Weight loss is not necessarily the main purpose or motivation for followers of a raw food diet. Nevertheless, this regimen may help weight loss, as plant-based foods are generally lower in calories and higher in fibre. That said, the diet is not recommended in the long term. The raw food diet is both unsustainable and highly restrictive. This eating plan excludes entire food groups, which can lead to nutrient deficiencies and disordered eating. 

The British Dietetic Association (BDA) includes the raw food diet among its list of fad diets. The BDA suggests “the best way to maintain a healthy weight is to consider your diet as a whole”. Fad diets are described by marketing information as a rapid weight loss plan that promises miraculous results with little effort. However tempting this may be, these restrictive diets should be avoided, as they pose long-term nutritional and health risks. Instead, the BDA suggests a safer weight-loss plan, by “making healthier choices, including variety and balance”, and contacting a doctor to request a dietetic referral for further guidance.

Further potential benefits

Other reasons people may follow the raw food diet include:

  • Environmental sustainability 
  • Clearer skin
  • Increased energy

To note, the benefits listed above are based on anecdotal evidence. Further research is required to confirm the significance of these proposed additional benefits. 

Drawbacks of a raw food diet

Nutrient deficiency

Although cooking decreases the availability of some nutrients (e.g., B and C vitamins) it can increase the availability of other nutrients and antioxidants. These include lycopene (a phytochemical found in tomatoes and other red fruits) and beta-carotene (a red-orange pigment found in fruits and plants) which are released from fruit and vegetables when cooked.7 

Cooking removes antinutrients (e.g., phytic acid, lectins, and oxalates).8 Antinutrients are plant compounds found in grains and legumes. They can be detrimental when consumed in large volumes because they reduce the body’s ability to absorb essential nutrients such as calcium, phosphorus, iron, and zinc. 

Excluding dairy and meat products may also lead to the following nutrient deficiencies:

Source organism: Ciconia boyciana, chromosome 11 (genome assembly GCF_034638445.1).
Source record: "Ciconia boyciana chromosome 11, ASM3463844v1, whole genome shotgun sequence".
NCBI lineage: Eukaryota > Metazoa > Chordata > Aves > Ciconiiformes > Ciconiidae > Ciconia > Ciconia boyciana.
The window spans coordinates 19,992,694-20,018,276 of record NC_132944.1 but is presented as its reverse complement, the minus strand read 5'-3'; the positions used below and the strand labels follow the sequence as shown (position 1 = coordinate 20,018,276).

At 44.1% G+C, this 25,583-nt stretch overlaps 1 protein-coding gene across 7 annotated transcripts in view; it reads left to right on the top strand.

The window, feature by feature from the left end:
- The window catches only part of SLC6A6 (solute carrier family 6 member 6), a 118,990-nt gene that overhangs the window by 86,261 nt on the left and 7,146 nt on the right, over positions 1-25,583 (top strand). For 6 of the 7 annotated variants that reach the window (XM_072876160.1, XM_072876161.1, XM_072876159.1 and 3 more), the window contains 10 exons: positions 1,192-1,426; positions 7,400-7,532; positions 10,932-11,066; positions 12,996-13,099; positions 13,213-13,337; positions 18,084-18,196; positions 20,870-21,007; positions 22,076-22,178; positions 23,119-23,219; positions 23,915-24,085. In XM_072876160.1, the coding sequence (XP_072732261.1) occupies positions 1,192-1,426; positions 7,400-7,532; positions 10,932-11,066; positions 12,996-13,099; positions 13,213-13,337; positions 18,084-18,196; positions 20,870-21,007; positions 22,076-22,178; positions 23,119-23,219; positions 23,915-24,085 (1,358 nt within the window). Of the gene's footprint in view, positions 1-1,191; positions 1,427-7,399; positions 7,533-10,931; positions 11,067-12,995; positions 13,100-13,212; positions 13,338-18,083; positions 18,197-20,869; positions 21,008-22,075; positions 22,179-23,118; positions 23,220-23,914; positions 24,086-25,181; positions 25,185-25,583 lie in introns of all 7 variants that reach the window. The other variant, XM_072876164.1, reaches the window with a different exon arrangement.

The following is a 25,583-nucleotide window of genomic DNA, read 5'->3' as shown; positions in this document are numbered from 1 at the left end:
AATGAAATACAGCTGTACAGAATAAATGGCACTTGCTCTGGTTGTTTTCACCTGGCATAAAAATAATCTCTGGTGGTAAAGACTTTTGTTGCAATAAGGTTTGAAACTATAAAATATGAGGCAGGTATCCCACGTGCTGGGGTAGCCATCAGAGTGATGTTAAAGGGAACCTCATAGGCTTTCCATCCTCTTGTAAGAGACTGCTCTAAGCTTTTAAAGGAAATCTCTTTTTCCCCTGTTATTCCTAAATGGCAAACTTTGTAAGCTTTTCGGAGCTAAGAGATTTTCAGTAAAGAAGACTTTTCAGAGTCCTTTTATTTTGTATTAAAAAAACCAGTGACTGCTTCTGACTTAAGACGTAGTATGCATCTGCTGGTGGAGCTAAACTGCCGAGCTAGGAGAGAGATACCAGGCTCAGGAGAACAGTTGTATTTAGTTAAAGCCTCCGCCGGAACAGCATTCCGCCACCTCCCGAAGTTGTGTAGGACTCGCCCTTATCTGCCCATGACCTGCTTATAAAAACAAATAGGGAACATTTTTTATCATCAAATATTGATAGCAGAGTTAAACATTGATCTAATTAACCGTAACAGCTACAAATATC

• Protein
  • Vitamin B12
  • Calcium
  • Iron
  • Vitamin D

In a study in 2005, it was suggested that a lower nutrient intake was observed in the raw vegetarian diet, with participants recording a low body mass index (BMI) and low bone mass.9 

Foodborne diseases

Some foods can be harmful to eat when unprocessed, meaning that cooking is a vital and required process to ensure food safety. Cooking kills toxins and harmful bacteria, minimising the risk of foodborne illnesses such as food poisoning

The Centers for Disease Control and Prevention (CDC) discourages the consumption of raw animal products (i.e., meat, poultry, eggs, unpasteurised milk, and seafood) due to the increased likelihood of contracting foodborne diseases. Eating these foods raw can cause food poisoning due to contamination from harmful bacteria such as Salmonella, Escherichia coli, and Listeria.


Is it healthier to eat raw foods?

While increasing your intake of plant-based foods is encouraged, eliminating entire food groups is not. Yes - a diet rich in fruit and vegetables and low in ultra-processed food is beneficial. However, the raw food diet falls short as it is highly restrictive, difficult to sustain, and can lead to nutrient and calorie deficiencies. 

Research suggests that raw foods are not healthier than cooked foods. Instead, both raw and cooked foods are necessary for a well-balanced and nutritious diet. Although cooking decreases the availability of some nutrients, it increases the availability of others. To optimise a healthy diet, incorporating raw and cooked food is crucial.

What happens when you only eat raw food?

Multiple research studies have suggested that people who follow a raw food diet have lower body mass indexes (BMI) and lower bone mass.9 Additionally, people assigned female at birth (AFAB) experience menstrual cycle disruption such as amenorrhea (the absence of menstrual periods).10

What foods should not be eaten raw?

This is an inexhaustive list of foods you should avoid eating raw:

  • Meat and poultry (i.e., beef, pork, chicken, and turkey)
  • Potatoes
  • Cassava
  • Kidney beans
  • Lima beans
  • Unpasteurised milk


Increasing your consumption of raw fruit and vegetables has many nutritional benefits. Nonetheless, following a diet that promotes the exclusion of whole food groups can be detrimental to health and may do more harm than good. A healthy diet is varied, balanced, and sustainable. For these reasons, the raw food diet is not an ideal eating plan. The take-home message is to combine raw and cooked foods in a balanced diet to ensure the best of both worlds.